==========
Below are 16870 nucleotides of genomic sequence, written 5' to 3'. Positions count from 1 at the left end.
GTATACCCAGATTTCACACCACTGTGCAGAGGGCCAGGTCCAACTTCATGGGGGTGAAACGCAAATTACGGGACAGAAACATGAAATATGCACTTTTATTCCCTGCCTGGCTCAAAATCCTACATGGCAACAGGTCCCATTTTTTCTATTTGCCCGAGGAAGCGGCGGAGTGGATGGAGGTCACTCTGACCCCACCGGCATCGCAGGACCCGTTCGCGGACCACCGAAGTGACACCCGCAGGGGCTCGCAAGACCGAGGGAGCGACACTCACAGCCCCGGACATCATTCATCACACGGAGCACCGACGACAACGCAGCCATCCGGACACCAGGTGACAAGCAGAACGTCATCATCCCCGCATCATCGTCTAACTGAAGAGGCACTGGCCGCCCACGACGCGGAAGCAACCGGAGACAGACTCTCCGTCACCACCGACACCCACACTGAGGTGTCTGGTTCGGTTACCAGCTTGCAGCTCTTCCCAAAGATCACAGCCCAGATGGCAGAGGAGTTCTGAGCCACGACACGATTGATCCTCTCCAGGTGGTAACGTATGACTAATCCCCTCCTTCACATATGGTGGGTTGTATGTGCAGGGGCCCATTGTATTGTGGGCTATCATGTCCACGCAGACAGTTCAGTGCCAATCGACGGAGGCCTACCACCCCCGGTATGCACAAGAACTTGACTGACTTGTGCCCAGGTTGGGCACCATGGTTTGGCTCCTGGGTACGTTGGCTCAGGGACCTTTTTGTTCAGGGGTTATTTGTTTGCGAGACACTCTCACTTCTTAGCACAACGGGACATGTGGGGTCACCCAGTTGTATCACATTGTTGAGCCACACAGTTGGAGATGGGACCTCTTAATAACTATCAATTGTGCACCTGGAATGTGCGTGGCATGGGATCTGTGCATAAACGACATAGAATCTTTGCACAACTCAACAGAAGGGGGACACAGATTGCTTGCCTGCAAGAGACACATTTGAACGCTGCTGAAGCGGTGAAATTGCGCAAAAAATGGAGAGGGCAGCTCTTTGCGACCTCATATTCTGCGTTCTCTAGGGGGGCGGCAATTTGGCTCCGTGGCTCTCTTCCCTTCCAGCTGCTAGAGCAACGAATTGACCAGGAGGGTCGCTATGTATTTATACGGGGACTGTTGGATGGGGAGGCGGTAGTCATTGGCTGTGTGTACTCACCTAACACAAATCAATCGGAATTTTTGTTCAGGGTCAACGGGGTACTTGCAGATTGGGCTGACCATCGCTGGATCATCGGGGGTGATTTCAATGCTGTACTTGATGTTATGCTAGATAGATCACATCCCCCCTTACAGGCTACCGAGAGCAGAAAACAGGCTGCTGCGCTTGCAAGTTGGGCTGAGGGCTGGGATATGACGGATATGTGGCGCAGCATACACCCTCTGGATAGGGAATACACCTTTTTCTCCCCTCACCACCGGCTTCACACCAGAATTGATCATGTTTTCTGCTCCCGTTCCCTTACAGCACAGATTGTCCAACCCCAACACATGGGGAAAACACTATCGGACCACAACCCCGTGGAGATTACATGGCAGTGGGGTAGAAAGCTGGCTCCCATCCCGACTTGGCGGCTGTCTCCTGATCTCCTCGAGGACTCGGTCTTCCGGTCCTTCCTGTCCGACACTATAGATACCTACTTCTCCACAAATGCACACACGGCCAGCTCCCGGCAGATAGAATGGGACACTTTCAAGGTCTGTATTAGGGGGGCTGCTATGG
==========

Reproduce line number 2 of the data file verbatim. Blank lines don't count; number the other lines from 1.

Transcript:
GTATACCCAGATTTCACACCACTGTGCAGAGGGCCAGGTCCAACTTCATGGGGGTGAAACGCAAATTACGGGACAGAAACATGAAATATGCACTTTTATTCCCTGCCTGGCTCAAAATCCTACATGGCAACAGGTCCCATTTTTTCTATTTGCCCGAGGAAGCGGCGGAGTGGATGGAGGTCACTCTGACCCCACCGGCATCGCAGGACCCGTTCGCGGACCACCGAAGTGACACCCGCAGGGGCTCGCAAGACCGAGGGAGCGACACTCACAGCCCCGGACATCATTCATCACACGGAGCACCGACGACAACGCAGCCATCCGGACACCAGGTGACAAGCAGAACGTCATCATCCCCGCATCATCGTCTAACTGAAGAGGCACTGGCCGCCCACGACGCGGAAGCAACCGGAGACAGACTCTCCGTCACCACCGACACCCACACTGAGGTGTCTGGTTCGGTTACCAGCTTGCAGCTCTTCCCAAAGATCACAGCCCAGATGGCAGAGGAGTTCTGAGCCACGACACGATTGATCCTCTCCAGGTGGTAACGTATGACTAATCCCCTCCTTCACATATGGTGGGTTGTATGTGCAGGGGCCCATTGTATTGTGGGCTATCATGTCCACGCAGACAGTTCAGTGCCAATCGACGGAGGCCTACCACCCCCGGTATGCACAAGAACTTGACTGACTTGTGCCCAGGTTGGGCACCATGGTTTGGCTCCTGGGTACGTTGGCTCAGGGACCTTTTTGTTCAGGGGTTATTTGTTTGCGAGACACTCTCACTTCTTAGCACAACGGGACATGTGGGGTCACCCAGTTGTATCACATTGTTGAGCCACACAGTTGGAGATGGGACCTCTTAATAACTATCAATTGTGCACCTGGAATGTGCGTGGCATGGGATCTGTGCATAAACGACATAGAATCTTTGCACAACTCAACAGAAGGGGGACACAGATTGCTTGCCTGCAAGAGACACATTTGAACGCTGCTGAAGCGGTGAAATTGCGCAAAAAATGGAGAGGGCAGCTCTTTGCGACCTCATATTCTGCGTTCTCTAGGGGGGCGGCAATTTGGCTCCGTGGCTCTCTTCCCTTCCAGCTGCTAGAGCAACGAATTGACCAGGAGGGTCGCTATGTATTTATACGGGGACTGTTGGATGGGGAGGCGGTAGTCATTGGCTGTGTGTACTCACCTAACACAAATCAATCGGAATTTTTGTTCAGGGTCAACGGGGTACTTGCAGATTGGGCTGACCATCGCTGGATCATCGGGGGTGATTTCAATGCTGTACTTGATGTTATGCTAGATAGATCACATCCCCCCTTACAGGCTACCGAGAGCAGAAAACAGGCTGCTGCGCTTGCAAGTTGGGCTGAGGGCTGGGATATGACGGATATGTGGCGCAGCATACACCCTCTGGATAGGGAATACACCTTTTTCTCCCCTCACCACCGGCTTCACACCAGAATTGATCATGTTTTCTGCTCCCGTTCCCTTACAGCACAGATTGTCCAACCCCAACACATGGGGAAAACACTATCGGACCACAACCCCGTGGAGATTACATGGCAGTGGGGTAGAAAGCTGGCTCCCATCCCGACTTGGCGGCTGTCTCCTGATCTCCTCGAGGACTCGGTCTTCCGGTCCTTCCTGTCCGACACTATAGATACCTACTTCTCCACAAATGCACACACGGCCAGCTCCCGGCAGATAGAATGGGACACTTTCAAGGTCTGTATTAGGGGGGCTGCTATGG